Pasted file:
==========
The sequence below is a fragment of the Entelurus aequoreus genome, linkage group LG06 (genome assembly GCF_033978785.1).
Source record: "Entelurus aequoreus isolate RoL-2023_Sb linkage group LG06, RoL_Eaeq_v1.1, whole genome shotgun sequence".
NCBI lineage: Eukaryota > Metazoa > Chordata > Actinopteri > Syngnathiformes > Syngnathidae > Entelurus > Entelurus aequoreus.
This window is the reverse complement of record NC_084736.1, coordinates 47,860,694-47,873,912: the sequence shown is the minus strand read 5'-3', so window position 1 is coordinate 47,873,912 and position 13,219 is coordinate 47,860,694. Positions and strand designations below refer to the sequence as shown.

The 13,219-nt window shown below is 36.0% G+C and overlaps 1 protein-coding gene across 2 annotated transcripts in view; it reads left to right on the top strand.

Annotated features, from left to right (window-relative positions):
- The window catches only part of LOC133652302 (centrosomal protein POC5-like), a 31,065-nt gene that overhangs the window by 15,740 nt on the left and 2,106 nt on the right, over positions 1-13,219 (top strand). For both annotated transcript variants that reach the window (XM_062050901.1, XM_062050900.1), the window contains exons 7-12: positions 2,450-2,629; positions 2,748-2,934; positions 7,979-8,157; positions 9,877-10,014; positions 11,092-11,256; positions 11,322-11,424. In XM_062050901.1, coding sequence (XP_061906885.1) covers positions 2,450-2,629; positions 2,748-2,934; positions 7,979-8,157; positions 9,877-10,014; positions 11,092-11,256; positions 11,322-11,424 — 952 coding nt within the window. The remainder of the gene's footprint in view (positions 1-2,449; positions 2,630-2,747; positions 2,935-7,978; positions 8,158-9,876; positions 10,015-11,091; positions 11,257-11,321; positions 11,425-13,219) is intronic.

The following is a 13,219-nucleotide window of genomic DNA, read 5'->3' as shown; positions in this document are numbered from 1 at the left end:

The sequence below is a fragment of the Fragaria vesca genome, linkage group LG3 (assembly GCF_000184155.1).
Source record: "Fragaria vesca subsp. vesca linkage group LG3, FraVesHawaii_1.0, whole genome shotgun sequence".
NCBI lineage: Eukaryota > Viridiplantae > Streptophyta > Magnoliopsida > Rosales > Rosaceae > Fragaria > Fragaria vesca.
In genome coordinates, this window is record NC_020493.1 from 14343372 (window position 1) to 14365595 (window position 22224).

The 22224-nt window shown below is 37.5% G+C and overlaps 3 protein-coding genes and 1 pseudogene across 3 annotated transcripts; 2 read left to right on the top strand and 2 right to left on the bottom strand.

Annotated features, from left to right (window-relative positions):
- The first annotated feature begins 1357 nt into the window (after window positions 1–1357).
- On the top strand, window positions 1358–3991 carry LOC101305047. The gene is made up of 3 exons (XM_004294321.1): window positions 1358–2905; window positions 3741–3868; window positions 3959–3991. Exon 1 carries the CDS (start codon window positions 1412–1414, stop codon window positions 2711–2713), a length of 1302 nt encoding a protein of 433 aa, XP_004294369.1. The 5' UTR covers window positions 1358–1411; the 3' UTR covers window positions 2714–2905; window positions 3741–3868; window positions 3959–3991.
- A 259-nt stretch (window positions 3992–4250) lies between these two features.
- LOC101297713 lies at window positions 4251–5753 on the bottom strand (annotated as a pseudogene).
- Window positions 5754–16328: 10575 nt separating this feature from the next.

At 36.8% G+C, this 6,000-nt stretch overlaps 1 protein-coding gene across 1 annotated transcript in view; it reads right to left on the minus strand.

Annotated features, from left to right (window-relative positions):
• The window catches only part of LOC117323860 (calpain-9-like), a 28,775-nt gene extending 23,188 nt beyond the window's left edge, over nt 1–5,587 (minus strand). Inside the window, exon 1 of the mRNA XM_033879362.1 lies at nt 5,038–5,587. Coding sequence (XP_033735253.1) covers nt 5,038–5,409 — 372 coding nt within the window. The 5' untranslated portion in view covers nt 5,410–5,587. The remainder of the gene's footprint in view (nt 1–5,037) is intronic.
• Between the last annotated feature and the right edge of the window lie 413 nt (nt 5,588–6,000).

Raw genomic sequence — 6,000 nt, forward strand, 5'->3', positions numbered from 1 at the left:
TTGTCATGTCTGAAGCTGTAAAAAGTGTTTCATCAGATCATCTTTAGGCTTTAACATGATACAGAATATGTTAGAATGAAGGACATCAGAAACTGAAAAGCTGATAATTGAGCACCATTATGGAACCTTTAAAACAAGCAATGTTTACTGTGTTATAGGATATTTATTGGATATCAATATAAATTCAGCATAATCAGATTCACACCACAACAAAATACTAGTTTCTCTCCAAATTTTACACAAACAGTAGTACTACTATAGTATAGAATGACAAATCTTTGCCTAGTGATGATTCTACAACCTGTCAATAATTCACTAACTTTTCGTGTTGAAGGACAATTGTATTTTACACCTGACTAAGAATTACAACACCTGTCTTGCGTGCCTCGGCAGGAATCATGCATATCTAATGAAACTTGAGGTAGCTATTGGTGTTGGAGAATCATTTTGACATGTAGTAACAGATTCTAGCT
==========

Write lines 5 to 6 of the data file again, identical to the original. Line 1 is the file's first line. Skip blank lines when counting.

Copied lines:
The 13,219-nt window shown below is 36.0% G+C and overlaps 1 protein-coding gene across 2 annotated transcripts in view; it reads left to right on the top strand.

Annotated features, from left to right (window-relative positions):